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Aryasinha asks Sri Lankans overseas to think twice about returning home

COMING HOME – Sri Lankan students at Shahjalal International airport in Dhaka Bangladesh lining up to catch a repatriation flight arranged by the Sri Lankan government in April/MFR Handout

ECONOMYNEXT – Sri Lanka’s government is calling its citizens overseas to rethink the effect returning home will have on their jobs and education before using the limited flights operating to Colombo during this crisis.

The Secretary to the Ministry of Foreign Relations Ravinatha Aryasinha told state television on May 16 that would-be returnees should “carefully calibrate the effect repatriation at this time could have on their jobs and education” by returning.

The government which rushed to bring back Lankan students from Wuhan, in China’s Hubei Province the epicenter of the COVD 19 outbreak in the early stages of the pandemic with much fanfare is now under pressure from some 38,000 people wanting to return to Sri Lanka. Of them 28,000 are migrant workers.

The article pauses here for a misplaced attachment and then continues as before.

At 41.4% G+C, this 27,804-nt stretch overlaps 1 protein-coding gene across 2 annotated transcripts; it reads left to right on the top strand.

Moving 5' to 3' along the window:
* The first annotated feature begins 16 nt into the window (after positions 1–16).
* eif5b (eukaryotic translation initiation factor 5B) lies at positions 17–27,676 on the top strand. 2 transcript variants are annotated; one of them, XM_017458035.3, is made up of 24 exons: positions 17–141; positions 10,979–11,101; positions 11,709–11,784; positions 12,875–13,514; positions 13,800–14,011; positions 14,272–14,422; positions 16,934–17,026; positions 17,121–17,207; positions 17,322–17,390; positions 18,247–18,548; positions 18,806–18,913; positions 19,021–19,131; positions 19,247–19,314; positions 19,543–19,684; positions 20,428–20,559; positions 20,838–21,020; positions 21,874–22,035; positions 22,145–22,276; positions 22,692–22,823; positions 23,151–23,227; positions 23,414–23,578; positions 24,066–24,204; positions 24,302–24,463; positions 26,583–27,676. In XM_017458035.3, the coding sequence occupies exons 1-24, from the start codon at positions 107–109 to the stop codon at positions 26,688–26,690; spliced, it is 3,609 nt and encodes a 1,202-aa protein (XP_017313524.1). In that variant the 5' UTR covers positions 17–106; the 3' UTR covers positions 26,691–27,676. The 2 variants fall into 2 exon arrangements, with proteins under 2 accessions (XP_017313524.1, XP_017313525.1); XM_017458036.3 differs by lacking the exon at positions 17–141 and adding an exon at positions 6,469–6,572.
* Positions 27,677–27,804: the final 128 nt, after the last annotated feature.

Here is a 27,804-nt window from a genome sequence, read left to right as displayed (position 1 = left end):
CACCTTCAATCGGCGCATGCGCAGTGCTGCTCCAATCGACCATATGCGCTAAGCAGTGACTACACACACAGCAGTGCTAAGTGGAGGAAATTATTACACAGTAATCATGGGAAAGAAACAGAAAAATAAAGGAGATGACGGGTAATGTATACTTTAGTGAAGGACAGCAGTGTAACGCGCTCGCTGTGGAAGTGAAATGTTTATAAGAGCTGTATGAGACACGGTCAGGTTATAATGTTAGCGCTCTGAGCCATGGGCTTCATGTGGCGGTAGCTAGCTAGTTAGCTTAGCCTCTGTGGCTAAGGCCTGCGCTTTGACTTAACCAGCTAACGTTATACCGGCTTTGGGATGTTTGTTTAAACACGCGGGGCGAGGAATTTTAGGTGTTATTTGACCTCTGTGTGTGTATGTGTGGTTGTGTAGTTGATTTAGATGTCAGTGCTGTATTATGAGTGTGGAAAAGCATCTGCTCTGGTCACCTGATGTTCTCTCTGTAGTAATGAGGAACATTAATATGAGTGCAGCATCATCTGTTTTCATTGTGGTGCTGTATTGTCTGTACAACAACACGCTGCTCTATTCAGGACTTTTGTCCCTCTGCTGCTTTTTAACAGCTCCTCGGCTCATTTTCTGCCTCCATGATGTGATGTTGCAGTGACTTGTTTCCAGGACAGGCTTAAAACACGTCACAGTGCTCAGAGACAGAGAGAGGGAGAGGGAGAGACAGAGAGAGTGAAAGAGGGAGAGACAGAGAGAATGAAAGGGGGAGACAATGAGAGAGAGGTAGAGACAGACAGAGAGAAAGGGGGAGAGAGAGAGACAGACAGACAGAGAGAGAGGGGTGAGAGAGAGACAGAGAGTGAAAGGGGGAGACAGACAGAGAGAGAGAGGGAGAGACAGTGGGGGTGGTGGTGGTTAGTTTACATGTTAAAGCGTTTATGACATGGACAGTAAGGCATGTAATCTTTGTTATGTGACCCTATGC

Aryasinha said that the priority is to repatriate the migrant workers who have lost their jobs.

“Because they have gone out of status and are illegal, they also do not have access to the health facilities and anything else in those countries. There are many who have been thrown out of jobs. They are pretty much destitute” the Secretary said.

But he said the government could not accommodate those “who have jobs and who simply want to come on holiday to avoid any Corona vulnerability.”

In the case of the students Aryasinha said “one set of parents want children to come, another set of parents want children to stay and finish their exams. So, while I know these are personal choices, I think there must be some rationality in doing this.”

He warned that the government is working very hard to get them back today, “but I know that one month, two months from now, we will once again be asked to try to reconcile their status as students, when there are difficulties for them to get back or lose out on a semester.”

However those Sri Lankans who have gone on short-term visits the government will have to bring them back.

“They have nowhere to go. We are conscious of that. The difficulty to some extent is the fact that they are spread all over and Sri Lankan Airlines, even cargo flights which now are flying, are not flying out to many of these capitals” he said.

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Many Sri Lankans have returned in the limited passenger space available on cargo flights. (Colombo, May 18, 2020)

Reported by Arjuna Ranawana